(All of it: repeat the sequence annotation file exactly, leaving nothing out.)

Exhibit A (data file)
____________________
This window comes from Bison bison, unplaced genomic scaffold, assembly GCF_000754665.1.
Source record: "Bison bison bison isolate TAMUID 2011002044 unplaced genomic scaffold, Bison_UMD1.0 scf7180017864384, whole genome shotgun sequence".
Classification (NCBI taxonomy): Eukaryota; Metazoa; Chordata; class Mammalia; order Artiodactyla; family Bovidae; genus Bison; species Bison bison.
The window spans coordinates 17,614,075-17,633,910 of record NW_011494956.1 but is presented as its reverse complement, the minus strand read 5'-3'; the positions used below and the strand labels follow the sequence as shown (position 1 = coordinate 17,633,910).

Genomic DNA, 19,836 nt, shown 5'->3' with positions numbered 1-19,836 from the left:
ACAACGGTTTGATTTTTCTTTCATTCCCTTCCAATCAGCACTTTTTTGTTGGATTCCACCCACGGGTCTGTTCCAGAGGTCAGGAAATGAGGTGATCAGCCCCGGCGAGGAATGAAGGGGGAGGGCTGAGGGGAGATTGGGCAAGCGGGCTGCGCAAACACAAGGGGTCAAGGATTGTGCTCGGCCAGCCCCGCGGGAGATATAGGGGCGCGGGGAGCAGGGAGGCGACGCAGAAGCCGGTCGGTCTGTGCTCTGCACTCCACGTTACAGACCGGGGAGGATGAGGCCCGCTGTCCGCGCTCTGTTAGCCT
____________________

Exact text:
This window comes from Bison bison, unplaced genomic scaffold, assembly GCF_000754665.1.
Source record: "Bison bison bison isolate TAMUID 2011002044 unplaced genomic scaffold, Bison_UMD1.0 scf7180017864384, whole genome shotgun sequence".
Classification (NCBI taxonomy): Eukaryota; Metazoa; Chordata; class Mammalia; order Artiodactyla; family Bovidae; genus Bison; species Bison bison.
The window spans coordinates 17,614,075-17,633,910 of record NW_011494956.1 but is presented as its reverse complement, the minus strand read 5'-3'; the positions used below and the strand labels follow the sequence as shown (position 1 = coordinate 17,633,910).

Genomic DNA, 19,836 nt, shown 5'->3' with positions numbered 1-19,836 from the left:
ACAACGGTTTGATTTTTCTTTCATTCCCTTCCAATCAGCACTTTTTTGTTGGATTCCACCCACGGGTCTGTTCCAGAGGTCAGGAAATGAGGTGATCAGCCCCGGCGAGGAATGAAGGGGGAGGGCTGAGGGGAGATTGGGCAAGCGGGCTGCGCAAACACAAGGGGTCAAGGATTGTGCTCGGCCAGCCCCGCGGGAGATATAGGGGCGCGGGGAGCAGGGAGGCGACGCAGAAGCCGGTCGGTCTGTGCTCTGCACTCCACGTTACAGACCGGGGAGGATGAGGCCCGCTGTCCGCGCTCTGTTAGCCT